The incidence of obesity continues to increase worldwide and while the underlying pathogenesis remains largely unknown, nutrient excess, manifested by “Westernization” of the diet and reduced physical activity have been proposed as key contributing factors. Western-style diets, in addition to higher caloric load, are characterized by excess of advanced glycation end products (AGEs), which have been linked to the pathophysiology of obesity and related cardiometabolic disorders. AGEs can be “trapped” in adipose tissue, even in the absence of diabetes, in part due to higher expression of the receptor for AGEs (RAGE) and/or decreased detoxification by the endogenous glyoxalase (GLO) system, where they may promote insulin resistance. It is unknown whether the expression levels of genes linked to the RAGE axis, including AGER (the gene encoding RAGE), Diaphanous 1 (DIAPH1), the cytoplasmic domain binding partner of RAGE that contributes to RAGE signaling, and GLO1 are differentially regulated by the degree of obesity and/or how these relate to inflammatory and adipocyte markers and their metabolic consequences.
We sought to answer this question by analyzing gene expression patterns of markers of the AGE/RAGE/DIAPH1 signaling axis in abdominal subcutaneous (SAT) and omental (OAT) adipose tissue from obese and morbidly obese subjects.
In SAT, but not OAT, expression of AGER was significantly correlated with that of DIAPH1 (n = 16; \(\hat \beta = 0.719\), [0.260, 1.177]; q = 0.008) and GLO1 (n = 16; \(\hat \beta = 0.773\), [0.364, 1.182]; q = 0.004). Furthermore, in SAT, but not OAT, regression analyses revealed that the expression pattern of genes in the AGE/RAGE/DIAPH1 axis is strongly and positively associated with that of inflammatory and adipogenic markers. Remarkably, particularly in SAT, not OAT, the expression of AGER positively and significantly correlated with HOMA-IR (n = 14; \(\hat \beta = 0.794\), [0.338, 1.249]; q = 0.018).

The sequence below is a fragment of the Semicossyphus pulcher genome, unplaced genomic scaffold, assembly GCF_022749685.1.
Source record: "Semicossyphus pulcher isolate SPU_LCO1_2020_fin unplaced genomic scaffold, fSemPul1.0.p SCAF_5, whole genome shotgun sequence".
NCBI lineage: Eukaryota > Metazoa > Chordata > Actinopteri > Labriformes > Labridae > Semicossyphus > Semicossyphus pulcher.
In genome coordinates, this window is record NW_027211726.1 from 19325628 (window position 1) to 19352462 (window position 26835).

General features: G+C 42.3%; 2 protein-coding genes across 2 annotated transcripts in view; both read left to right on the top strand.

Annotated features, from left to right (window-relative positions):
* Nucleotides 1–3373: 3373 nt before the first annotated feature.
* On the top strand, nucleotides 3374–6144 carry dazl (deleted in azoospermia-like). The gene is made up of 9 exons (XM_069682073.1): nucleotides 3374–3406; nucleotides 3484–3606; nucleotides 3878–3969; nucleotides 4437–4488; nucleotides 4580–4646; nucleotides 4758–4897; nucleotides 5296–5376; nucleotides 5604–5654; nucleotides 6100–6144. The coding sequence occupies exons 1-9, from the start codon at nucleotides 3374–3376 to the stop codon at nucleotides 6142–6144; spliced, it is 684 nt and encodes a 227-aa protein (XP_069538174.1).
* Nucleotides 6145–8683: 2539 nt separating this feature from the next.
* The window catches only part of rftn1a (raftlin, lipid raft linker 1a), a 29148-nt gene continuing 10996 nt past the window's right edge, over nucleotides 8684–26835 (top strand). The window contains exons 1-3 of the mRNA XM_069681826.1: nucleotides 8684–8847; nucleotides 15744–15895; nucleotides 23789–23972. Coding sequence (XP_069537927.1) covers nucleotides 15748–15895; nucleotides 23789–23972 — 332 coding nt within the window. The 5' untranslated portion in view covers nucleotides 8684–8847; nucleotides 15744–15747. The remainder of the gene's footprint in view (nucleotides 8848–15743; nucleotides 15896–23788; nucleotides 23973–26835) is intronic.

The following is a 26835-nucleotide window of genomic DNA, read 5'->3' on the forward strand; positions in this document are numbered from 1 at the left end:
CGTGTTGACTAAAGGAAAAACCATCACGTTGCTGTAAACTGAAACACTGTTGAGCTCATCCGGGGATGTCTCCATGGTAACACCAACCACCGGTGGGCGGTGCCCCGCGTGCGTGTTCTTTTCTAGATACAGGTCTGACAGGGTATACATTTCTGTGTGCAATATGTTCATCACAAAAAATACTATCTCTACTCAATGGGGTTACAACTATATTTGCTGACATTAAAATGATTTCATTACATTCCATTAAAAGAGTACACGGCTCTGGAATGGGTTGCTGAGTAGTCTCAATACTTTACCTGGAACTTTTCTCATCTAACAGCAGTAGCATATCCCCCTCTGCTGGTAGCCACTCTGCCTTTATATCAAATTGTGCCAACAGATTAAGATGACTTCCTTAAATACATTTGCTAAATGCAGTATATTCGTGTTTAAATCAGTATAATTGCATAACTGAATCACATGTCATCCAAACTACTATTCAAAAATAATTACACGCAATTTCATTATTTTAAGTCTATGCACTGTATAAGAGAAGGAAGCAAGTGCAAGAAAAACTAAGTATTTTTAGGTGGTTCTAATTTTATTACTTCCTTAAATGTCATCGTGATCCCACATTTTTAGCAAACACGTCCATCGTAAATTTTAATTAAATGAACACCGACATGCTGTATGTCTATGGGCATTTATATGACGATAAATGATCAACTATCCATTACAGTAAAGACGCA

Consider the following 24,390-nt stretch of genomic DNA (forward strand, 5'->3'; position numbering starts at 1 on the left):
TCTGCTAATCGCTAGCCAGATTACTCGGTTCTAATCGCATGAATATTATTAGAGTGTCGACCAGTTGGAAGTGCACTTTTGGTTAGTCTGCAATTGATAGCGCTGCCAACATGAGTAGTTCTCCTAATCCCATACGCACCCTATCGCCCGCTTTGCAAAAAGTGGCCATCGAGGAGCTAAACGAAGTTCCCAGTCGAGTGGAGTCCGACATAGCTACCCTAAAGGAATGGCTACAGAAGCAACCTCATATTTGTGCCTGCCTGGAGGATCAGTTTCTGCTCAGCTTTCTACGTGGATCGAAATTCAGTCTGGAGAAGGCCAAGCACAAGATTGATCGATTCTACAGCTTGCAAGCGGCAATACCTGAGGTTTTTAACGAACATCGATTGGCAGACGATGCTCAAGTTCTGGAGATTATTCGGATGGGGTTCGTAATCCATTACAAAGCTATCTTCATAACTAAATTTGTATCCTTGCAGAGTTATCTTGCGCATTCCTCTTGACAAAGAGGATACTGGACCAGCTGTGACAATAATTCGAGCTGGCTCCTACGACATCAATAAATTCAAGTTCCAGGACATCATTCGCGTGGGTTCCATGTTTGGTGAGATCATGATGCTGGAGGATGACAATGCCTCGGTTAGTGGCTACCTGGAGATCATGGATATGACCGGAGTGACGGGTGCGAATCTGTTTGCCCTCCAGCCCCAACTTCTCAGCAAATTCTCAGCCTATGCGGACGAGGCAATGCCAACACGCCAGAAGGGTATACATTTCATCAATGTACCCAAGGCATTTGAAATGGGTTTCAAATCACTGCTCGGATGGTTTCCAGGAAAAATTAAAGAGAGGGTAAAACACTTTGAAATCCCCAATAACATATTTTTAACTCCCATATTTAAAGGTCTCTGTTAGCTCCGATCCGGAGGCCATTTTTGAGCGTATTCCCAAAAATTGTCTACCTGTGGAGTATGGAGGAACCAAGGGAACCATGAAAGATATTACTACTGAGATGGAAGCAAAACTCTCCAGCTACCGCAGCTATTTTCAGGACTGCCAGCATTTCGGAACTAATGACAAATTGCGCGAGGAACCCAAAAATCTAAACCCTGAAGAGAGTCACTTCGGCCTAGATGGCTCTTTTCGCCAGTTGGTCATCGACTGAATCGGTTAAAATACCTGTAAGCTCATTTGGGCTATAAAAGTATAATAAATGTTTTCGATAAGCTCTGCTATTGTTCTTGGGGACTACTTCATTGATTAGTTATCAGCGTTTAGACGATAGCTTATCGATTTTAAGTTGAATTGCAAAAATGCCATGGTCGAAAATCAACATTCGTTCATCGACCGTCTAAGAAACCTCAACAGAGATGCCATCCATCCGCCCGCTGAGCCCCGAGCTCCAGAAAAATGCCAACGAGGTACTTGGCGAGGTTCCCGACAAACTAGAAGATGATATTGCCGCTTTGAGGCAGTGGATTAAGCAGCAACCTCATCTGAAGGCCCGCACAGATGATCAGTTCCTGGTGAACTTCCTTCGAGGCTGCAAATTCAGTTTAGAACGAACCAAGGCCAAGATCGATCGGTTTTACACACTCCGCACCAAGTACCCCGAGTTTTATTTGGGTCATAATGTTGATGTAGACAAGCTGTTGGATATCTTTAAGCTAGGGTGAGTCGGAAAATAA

These observations suggest associations of the AGE/RAGE/DIAPH1 axis in the immunometabolic pathophysiology of obesity and insulin resistance, driven, at least in part, through expression and activity of this axis in SAT.
According to the World Health Organization (WHO), the incidence of obesity has nearly tripled over the past 45 years. While the precise cause of this phenomenon is not fully understood, increases in rates of obesity have been accompanied by nutrient excess, decreases in physical activity and a “westernization” of diet composition. In addition to higher fat and sugar content, Western-style diets are highly processed and represent a principal source of proteins non-enzymatically modified by sugars and/or lipids called advanced glycation end products (AGEs) , which have been linked to the pathophysiology of obesity and other cardiometabolic disorders . There are multiple endogenous pre-AGE and AGE-detoxifying systems, principal among these is the glyoxalase (GLO) enzyme system, which converts the highly reactive glycating dicarbonyl methylglyoxal (MG) into the less toxic D-lactate . Notably, recent observations suggest that excess MG due to inhibition or genetic deletion of glyoxalase 1 (Glo1) promotes obesity and impairs glucose metabolism and insulin resistance (IR) [4, 5]; likely by altering adipose tissue vascularization and promoting its expansion [6, 7]. Conversely, dietary manipulations to increase GLO1 activity improve vascular function and glycemic control in obese individuals .
When detoxification is incomplete or in settings of high AGE overload such as obesity and diabetes, AGEs exert their actions via multiple receptors but preferentially bind the receptor for advanced glycation end products (RAGE), which was first identified based on its ability to bind AGEs [9, 10]. RAGE is expressed in various tissues including adipose , lung, kidney, heart, epithelium and immune cells such as macrophages . In addition to AGEs, the multi-ligand receptor RAGE also binds the S100/calgranulins, high mobility group protein box-1, amyloid β-peptide and oligomeric protein aggregates . Based on its expression profile, its preferential ligands and the observations that one of the chief targets of its stimulation includes activation of the Nuclear Factor-κB complex [14, 15], RAGE has been primarily described as a mediator of inflammation. However, recent reports by our laboratory and others spotlight a role for RAGE in immunometabolism.